By: Jondi Gumz (email@example.com)
POSTED: Wednesday, April 11, 2018 – 8:13 p.m.
SANTA CRUZ >> New rules to cap hosted rentals at 250 and phase out non-hosted rentals for vacationers in the city of Santa Cruz in response to the housing crisis got a green light from the California Coastal Commission at its meeting in Redondo Beach Wednesday.
Eight commissioners supported Santa Cruz, two supported the staff recommendation to reject that proposal, and one abstained.
The city has about 330 short-term rentals with permits, half hosted with the owner on the premises and half non-hosted, but it’s harder to calculate the number actually operating since Airbnb, the most popular platform, keeps much of its data private. An AirDNA report prepared for the city said 1,000 units have been listed on Airbnb at some point, with the state agency estimating “roughly 600” short-term rentals in Santa Cruz.
The staff called the city proposal a ban, contending that families visiting the coast were priced out by hotels and citing a lack of evidence that short-term rentals are a significant factor in the city’s housing shortage.
Dan Carl, Central Coast district director and a Santa Cruz resident, contended the growing population at UC Santa Cruz, 18,000 students now and plans to add 10,000 more, “has an outsize effect” on housing in Santa Cruz, dwarfing issues created by short-term rentals.
Commissioner Aaron Peskin, a San Francisco supervisor who attended UCSC when the campus had 5,000 students, led the pushback, saying the number of housing units lost to short-term rentals was “almost four years of housing production.”
Santa Cruz Community Development Director Lee Butler presented figures showing the city adding 263 housing units from 2014 to 2016 during which time 246 short-term rentals began paying room taxes.
“The ordinance is not a ban,” Peskin said, calling non-hosted rentals “speculative behavior you want to shut down.”
Commissioner Donne Brownsey shared her daughter’s experience living in a renovated garage while attending UCSC, calling the open space on campus “ripe” to meet student needs.
Brownsey said she considered buying a home in Santa Cruz until she was shown one in the coastal zone with buckets to catch rain due to a leaky roof listed at $995,000. After spending 45 minutes on Highway 1 trying to get from Aptos to Capitola, she was sympathetic to members of the hospitality union Unite Here who have long commutes to work and supported the city proposal.
Housekeepers, cooks and others working at the Santa Cruz Dream Inn cannot find an affordable place to live in Santa Cruz, said Lee Strieb of United Here, asking workers dressed in red union T-shirts to stand up.
“We should look at respecting local control,” said commissioner Mark Vargas, though he was uncomfortable with two sets of numbers, an estimated 600 short-term rentals and only 330 with permits.
Commissioners Carole Groom, Steve Padilla, Ryan Sundberg, Erik Howell, Effie Turnbull-Sanders, Sara Aminzadeh and Vargas voted with Peskin.
YEAR OF STUDY
The Santa Cruz proposal was adopted by the City Council after a year of public input and in-depth study by an 11-member citizens committee.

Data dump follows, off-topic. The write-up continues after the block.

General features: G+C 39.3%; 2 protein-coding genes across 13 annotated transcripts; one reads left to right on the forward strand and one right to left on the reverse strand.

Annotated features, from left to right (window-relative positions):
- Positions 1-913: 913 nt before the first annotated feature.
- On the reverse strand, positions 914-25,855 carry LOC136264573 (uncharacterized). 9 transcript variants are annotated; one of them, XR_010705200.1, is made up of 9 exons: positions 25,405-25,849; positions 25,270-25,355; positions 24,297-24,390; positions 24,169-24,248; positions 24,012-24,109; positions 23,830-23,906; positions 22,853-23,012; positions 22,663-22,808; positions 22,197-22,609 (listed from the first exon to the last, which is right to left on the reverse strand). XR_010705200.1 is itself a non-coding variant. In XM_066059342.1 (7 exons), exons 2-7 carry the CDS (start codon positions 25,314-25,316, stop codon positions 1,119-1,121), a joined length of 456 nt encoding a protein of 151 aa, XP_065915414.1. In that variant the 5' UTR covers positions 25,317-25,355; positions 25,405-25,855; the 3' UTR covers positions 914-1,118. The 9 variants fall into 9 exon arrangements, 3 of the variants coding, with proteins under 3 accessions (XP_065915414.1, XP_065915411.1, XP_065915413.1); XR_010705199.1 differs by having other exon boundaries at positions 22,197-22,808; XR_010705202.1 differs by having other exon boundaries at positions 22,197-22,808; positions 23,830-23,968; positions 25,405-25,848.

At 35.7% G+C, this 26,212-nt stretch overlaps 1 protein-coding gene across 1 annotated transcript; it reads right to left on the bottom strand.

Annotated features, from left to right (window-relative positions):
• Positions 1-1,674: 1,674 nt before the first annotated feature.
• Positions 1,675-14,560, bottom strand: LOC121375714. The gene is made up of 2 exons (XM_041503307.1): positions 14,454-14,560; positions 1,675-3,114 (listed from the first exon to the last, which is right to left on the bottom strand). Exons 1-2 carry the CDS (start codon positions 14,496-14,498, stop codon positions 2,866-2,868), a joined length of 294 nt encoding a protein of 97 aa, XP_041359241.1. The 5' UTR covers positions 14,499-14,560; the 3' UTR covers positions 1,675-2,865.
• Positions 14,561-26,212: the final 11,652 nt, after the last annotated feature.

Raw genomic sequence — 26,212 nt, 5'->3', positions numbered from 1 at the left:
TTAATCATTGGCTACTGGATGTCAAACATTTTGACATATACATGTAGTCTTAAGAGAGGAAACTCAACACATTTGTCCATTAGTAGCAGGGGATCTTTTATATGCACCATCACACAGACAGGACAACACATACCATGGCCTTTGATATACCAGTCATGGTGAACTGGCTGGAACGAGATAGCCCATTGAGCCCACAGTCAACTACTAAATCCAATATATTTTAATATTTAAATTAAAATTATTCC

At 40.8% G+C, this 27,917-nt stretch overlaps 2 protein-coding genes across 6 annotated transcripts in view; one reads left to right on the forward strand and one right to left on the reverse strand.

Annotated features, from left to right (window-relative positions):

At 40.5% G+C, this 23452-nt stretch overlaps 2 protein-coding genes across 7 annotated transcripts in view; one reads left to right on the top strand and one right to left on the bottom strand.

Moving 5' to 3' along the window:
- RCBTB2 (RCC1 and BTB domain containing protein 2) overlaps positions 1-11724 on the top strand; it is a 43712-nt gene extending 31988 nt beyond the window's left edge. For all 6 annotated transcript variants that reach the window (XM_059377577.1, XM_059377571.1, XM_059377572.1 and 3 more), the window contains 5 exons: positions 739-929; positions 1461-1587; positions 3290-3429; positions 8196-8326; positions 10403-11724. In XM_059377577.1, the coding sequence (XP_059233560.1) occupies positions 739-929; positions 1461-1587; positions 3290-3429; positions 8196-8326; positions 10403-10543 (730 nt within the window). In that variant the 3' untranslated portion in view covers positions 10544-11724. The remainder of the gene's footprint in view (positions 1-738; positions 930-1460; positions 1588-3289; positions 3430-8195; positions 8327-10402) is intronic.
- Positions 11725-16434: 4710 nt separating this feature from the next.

Khristina Horn, a committee member with two grandfathered short-term rentals on West Cliff Drive, contended short-term rental operators should have been surveyed. She also wanted to know how many long-term rentals were converted to short-term rentals.
Horn told the Coastal Commission the committee recommendations were not as strict as those approved by the council.
The committee favored allowing 75 more non-hosted rentals and did not support a cap on hosted rentals.
Commissioners got 50 emails from people with vacation rentals calling for no restrictions, saying, “Santa Cruz should not be reserved for locals only,” and ceding speaking time to the Santa Cruz County Vacation and Renters Alliance.
“Santa Cruz remains a welcoming place for families,” said Mayor David Terrazas after the vote.
Derek Timm, who has a short-term rental in Santa Cruz and spoke in Redondo Beach against the city’s proposal, noted people with a hosted rental can sign up for one of the 120 additional permits.
“If you have unhosted rental that is not registered, you’re out of luck,” he said.
He expects visitors may choose to stay in Capitola or Santa Cruz County instead.
“For a city that has based its economy around tourism, it is a confusing result,” he said.
Butler, the city’s planning chief, said afterward, “Obviously we’re pleased. It was a tough issue.”
He said staff will be working on a new application that incorporates collection of room tax with planning data, reaching out to hosted rental operators, then reporting back to the council in 18-24 months.
SANTA CRUZ DATA
Dwelling units: 23,635
Units in coastal zone: 9,055
Legal short-term rentals: 330
Whole house rentals: 71 percent of short-term rentals
City limit: 450
Operating short-term rentals: 600*
Occupancy rate: 62 percent annually
Peak occupancy: July, 90 percent
New: 555 Pacific Ave., 94 units
Units under construction: 124
Units approved, not built yet: 442
City help: 56 affordable rentals to break ground in 2018
Source: City of Santa Cruz